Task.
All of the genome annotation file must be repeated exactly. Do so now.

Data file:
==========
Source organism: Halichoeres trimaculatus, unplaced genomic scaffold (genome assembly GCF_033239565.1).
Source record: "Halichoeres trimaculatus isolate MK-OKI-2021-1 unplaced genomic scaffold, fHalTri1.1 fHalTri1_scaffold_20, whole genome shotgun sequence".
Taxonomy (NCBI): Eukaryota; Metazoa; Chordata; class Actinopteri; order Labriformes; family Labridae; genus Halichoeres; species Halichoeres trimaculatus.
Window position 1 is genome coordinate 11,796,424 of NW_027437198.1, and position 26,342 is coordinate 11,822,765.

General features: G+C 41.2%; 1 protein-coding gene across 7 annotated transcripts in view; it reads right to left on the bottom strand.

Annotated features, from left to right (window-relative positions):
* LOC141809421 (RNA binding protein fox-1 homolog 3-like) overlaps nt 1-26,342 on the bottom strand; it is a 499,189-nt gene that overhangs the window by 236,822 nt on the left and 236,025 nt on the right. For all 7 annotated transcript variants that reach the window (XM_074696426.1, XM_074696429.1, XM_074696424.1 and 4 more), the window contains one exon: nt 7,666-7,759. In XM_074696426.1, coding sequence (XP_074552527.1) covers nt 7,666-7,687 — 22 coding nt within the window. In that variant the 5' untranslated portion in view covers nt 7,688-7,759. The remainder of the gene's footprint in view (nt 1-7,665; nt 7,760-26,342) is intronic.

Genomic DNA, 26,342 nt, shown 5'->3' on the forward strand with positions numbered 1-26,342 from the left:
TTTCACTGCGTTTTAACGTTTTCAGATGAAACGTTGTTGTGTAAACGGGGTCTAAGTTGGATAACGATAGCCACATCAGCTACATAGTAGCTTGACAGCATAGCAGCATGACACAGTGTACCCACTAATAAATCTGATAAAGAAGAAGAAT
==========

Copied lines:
Source organism: Halichoeres trimaculatus, unplaced genomic scaffold (genome assembly GCF_033239565.1).
Source record: "Halichoeres trimaculatus isolate MK-OKI-2021-1 unplaced genomic scaffold, fHalTri1.1 fHalTri1_scaffold_20, whole genome shotgun sequence".
Taxonomy (NCBI): Eukaryota; Metazoa; Chordata; class Actinopteri; order Labriformes; family Labridae; genus Halichoeres; species Halichoeres trimaculatus.
Window position 1 is genome coordinate 11,796,424 of NW_027437198.1, and position 26,342 is coordinate 11,822,765.

General features: G+C 41.2%; 1 protein-coding gene across 7 annotated transcripts in view; it reads right to left on the bottom strand.

Annotated features, from left to right (window-relative positions):
* LOC141809421 (RNA binding protein fox-1 homolog 3-like) overlaps nt 1-26,342 on the bottom strand; it is a 499,189-nt gene that overhangs the window by 236,822 nt on the left and 236,025 nt on the right. For all 7 annotated transcript variants that reach the window (XM_074696426.1, XM_074696429.1, XM_074696424.1 and 4 more), the window contains one exon: nt 7,666-7,759. In XM_074696426.1, coding sequence (XP_074552527.1) covers nt 7,666-7,687 — 22 coding nt within the window. In that variant the 5' untranslated portion in view covers nt 7,688-7,759. The remainder of the gene's footprint in view (nt 1-7,665; nt 7,760-26,342) is intronic.

Genomic DNA, 26,342 nt, shown 5'->3' on the forward strand with positions numbered 1-26,342 from the left:
TTTCACTGCGTTTTAACGTTTTCAGATGAAACGTTGTTGTGTAAACGGGGTCTAAGTTGGATAACGATAGCCACATCAGCTACATAGTAGCTTGACAGCATAGCAGCATGACACAGTGTACCCACTAATAAATCTGATAAAGAAGAAGAAT